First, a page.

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On my hard drive, I have literally over a thousand of these FBI documents that were related to the case against Rutherford and his associates. All of them add a little something to the total picture. As I may have said before, some of them help us get a better picture of the behind-the-scenes workings of the Watch Tower Society and some help us get a better picture of the behind-the-scenes workings of the [Federal] Bureau of Investigation and other related agencies.

I've read about 650 of these and skimmed almost all the others. I don't think anything very surprising will show up. But many do show that J F Rutherford and his associates were very much involved in private discussions with several civilians (IBSA) who wanted to avoid conscription, and Rutherford would give advice about whether it was better to take their chances based on the physical, and then try to request removal from actual combat if it came to that, or to make a petition prior to the conscription. Russell himself, who died near the end of 1916, had recommended accepting conscription and then shooting over the heads of the enemy. Russell was just a child during the US Civil War, but that recommendation would have been meaningless for the many face-to-face battles throughout the Civil War, and just as meaningless for many of the battles in the current "European War" that had started in 1914.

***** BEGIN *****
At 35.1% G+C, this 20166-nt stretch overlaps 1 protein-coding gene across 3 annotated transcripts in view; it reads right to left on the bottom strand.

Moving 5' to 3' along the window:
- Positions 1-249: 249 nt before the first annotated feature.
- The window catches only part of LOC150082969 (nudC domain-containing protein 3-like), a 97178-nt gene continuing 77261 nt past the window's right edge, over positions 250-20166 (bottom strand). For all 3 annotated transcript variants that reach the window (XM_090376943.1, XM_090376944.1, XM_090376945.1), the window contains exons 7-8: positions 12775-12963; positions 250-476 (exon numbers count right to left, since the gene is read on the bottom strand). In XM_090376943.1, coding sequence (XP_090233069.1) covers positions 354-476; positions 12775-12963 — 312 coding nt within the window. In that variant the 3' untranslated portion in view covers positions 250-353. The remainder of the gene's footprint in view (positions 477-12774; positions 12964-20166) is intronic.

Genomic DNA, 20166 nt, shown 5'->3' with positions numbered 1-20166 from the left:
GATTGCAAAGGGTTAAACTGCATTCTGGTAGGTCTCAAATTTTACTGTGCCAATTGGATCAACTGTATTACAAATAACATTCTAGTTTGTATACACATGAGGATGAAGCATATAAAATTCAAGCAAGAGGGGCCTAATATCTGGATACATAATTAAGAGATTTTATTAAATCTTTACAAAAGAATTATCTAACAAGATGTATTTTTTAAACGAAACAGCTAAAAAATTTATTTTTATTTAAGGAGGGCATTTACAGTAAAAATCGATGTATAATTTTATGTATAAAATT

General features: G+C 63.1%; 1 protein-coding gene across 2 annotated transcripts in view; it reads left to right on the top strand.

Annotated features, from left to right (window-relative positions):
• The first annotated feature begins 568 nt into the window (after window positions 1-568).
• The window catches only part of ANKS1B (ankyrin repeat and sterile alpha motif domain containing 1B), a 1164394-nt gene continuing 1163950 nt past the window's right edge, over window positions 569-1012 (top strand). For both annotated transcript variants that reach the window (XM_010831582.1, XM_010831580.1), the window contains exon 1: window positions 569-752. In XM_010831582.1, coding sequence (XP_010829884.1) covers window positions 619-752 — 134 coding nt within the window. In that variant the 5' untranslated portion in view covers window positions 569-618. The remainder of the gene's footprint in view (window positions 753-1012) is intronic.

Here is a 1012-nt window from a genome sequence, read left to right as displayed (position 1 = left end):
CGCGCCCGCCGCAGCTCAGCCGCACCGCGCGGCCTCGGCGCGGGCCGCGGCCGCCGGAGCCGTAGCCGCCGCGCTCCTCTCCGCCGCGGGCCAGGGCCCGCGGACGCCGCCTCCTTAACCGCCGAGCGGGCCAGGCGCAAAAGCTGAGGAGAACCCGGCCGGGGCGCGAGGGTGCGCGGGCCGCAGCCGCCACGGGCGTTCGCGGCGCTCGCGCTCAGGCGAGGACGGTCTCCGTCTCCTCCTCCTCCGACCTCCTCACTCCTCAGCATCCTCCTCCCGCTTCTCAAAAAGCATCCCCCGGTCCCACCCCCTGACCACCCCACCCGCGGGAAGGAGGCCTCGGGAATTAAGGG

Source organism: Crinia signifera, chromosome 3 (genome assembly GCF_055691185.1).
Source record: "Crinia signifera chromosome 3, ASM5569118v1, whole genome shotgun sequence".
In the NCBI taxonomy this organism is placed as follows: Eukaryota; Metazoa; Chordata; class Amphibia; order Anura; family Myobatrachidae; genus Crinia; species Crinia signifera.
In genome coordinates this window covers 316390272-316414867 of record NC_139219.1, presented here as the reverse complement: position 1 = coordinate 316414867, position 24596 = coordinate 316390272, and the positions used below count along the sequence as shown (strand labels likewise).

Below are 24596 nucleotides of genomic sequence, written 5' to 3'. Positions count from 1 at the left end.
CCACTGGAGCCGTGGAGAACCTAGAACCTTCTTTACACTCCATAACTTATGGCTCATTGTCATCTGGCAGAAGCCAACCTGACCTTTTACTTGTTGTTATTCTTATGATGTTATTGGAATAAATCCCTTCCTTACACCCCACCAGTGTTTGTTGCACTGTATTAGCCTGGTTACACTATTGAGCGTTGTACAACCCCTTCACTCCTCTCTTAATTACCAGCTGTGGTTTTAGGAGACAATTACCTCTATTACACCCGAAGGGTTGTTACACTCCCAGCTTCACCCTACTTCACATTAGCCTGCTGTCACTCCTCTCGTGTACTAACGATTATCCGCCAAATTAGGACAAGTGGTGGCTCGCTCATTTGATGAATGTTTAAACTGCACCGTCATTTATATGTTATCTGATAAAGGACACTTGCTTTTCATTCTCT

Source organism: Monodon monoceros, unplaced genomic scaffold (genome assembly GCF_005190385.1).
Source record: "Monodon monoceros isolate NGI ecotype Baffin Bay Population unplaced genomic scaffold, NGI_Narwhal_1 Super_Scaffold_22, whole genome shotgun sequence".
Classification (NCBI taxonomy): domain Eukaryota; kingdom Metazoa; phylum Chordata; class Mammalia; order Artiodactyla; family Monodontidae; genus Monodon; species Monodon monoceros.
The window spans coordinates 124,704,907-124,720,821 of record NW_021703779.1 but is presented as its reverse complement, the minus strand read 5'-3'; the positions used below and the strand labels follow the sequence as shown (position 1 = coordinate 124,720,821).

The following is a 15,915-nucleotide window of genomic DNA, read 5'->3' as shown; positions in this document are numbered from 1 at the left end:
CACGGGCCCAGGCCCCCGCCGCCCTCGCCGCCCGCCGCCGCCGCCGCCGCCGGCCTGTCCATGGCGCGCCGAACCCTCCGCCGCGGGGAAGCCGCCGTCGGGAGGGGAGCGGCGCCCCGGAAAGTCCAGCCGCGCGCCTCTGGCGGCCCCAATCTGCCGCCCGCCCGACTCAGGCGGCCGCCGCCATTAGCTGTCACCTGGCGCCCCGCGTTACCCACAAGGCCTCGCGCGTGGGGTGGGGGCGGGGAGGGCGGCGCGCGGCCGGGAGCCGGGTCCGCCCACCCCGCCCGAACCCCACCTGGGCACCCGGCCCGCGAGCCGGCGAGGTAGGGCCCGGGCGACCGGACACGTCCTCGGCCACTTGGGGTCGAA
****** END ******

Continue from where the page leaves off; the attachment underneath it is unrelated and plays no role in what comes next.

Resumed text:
I haven't read the transcripts and details of the prosecution yet, to know what was deemed most important to the charge of Sedition. But I think they were more concerned with the influence of the books, articles, and speeches in front of audiences that could reach hundreds of people at a time.

IBSA members were allowed to keep their own personal (complete) copies of the Finished Mystery and Kingdom News for personal use, but were not allowed to distribute them to others. The persons all over the country who got in trouble were those who were obviously holding stocks of the books with the intention of distribution. I thought the example of Charles Fekel was informative here:

Brother Fekel was a member of the GB from 1974 to 1977. He was somewhat frail during that time, and was rarely seen by others at Bethel.  Here is part of the Watchtower's "obit." https://wol.jw.org/en/wol/d/r1/lp-e/1977484

ON April 24, 1977, a ‘joyful perseverer in good work,’ Charles J. Fekel, completed his earthly course at the age of eighty years. He was born on March 7, 1897, in Bohemia, a part of Austria-Hungary. With other members of his family he emigrated to the United States in 1905. His religious training included both Roman Catholic and Lutheran teachings. However, when he heard Charles Taze Russell speak on the subject of “To Hell and Back” he knew that he had found the truth of the Bible. In 1916 he was baptized and the following year he entered the colporteur (pioneer) work, which was cut short due to his being arrested as a result of the war hysteria. After the war he had just begun full-time witnessing again when he was invited to serve at the Brooklyn Bethel, the Watch Tower Society’s headquarters printing plant, February 14, 1921.

Here is an interesting discussion of Charles Fekel by the Bureau. He is thought of as an extreme religious fanatic. The first is a followup after an initial investigation of him a month earlier. He had 2,000 copies of Kingdom News 3, after a ruling that Kingdom News could only be distributed to fellow members. (see additional documents regarding Kingdom News at the very bottom of the this post.)